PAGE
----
Center staff are also striving to build new unconventional systems for administrative and HR processes that do not follow traditional university rules. It already has a flat organizational structure where the number of faculty members and compensation are not determined by rank.

    Edging closer to solving the mysteries of sleep
    Research studies exploring sleep mechanisms have no hypotheses. This is because we are so clueless about this area of science that it is not even possible to form a hypothesis. Therefore, the only approach that can be used is to rely on the assumption that sleep is regulated genetically and patiently perform comprehensive screening of genes using a research method called forward genetics. The first step in this process is to create mutants with sleep abnormalities. Large numbers of mice with randomly generated mutations are created, individuals with sleep disorders are identified, and the causative genes are located. This can be a daunting task because only about one mouse in several thousand will develop such a mutation. However, each discovery that is made has the potential to be a stepping stone to more and more new discoveries.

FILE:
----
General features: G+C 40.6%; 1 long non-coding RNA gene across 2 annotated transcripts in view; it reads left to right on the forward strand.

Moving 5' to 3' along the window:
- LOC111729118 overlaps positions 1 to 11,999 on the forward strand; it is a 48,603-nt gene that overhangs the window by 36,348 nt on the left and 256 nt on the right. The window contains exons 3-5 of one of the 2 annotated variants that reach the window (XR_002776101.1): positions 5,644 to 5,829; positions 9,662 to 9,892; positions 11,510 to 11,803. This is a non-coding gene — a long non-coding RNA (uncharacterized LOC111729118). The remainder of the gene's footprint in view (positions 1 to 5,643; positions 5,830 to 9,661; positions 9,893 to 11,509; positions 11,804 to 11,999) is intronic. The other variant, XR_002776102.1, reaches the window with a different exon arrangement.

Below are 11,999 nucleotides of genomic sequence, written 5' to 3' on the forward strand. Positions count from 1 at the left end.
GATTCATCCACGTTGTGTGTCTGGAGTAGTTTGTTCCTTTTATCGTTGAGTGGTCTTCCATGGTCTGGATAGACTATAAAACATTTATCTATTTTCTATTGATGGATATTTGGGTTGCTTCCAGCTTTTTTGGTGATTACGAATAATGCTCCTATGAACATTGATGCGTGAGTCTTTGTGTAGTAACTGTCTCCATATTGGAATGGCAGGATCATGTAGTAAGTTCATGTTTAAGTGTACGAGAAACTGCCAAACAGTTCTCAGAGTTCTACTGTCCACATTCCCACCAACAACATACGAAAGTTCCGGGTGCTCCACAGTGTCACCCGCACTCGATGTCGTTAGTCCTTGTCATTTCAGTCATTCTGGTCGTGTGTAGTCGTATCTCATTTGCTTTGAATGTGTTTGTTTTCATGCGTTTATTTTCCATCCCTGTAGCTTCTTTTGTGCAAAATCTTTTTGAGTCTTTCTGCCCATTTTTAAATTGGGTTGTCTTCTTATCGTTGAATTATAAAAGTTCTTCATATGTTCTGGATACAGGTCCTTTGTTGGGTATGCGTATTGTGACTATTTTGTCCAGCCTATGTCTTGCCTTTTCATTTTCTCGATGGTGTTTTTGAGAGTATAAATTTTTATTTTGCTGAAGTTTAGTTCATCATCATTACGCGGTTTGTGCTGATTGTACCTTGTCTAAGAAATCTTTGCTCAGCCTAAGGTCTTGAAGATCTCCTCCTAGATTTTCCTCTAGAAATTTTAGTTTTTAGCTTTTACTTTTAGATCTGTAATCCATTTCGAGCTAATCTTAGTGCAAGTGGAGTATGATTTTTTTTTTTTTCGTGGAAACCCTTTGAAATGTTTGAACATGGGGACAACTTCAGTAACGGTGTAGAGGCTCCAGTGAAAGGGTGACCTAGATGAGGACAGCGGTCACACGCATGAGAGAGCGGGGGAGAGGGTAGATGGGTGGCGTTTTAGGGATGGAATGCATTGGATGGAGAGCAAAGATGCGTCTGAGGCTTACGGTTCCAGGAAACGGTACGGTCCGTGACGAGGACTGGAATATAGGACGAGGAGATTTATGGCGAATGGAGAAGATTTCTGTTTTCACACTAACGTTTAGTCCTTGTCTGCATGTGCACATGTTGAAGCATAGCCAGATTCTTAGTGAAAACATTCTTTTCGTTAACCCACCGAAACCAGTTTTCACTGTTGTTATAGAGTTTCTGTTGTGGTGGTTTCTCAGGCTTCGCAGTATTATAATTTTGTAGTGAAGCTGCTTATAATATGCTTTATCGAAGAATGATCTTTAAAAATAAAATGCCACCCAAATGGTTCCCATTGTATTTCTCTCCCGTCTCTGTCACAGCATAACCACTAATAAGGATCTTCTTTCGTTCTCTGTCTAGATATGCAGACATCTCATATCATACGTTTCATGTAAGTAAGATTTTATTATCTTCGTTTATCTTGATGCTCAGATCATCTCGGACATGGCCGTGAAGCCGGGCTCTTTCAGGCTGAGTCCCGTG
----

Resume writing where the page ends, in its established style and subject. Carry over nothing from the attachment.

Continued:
Nevertheless, it takes very brave researchers to do this kind of screening research in practice. Researchers may go several years without seeing any results, and the research costs both money and manpower. That is why the special WPI designation was such a great opportunity. Although responding to critical evaluation of research results is a huge responsibility, Prof. Yanagisawa has the sense that he is edging ever closer to uncovering the mysteries of sleep all at once and is eagerly anticipating that day. The obscurity surrounding this topic is the greatest appeal of sleep research today.

    Article by Science Communicator at the Office of Public Relations

    Related Contents

    Copyright © 2016 University of Tsukuba All Rights Reserved.

    1-1-1 Tennodai, Tsukuba, Ibaraki 305-8577 Japan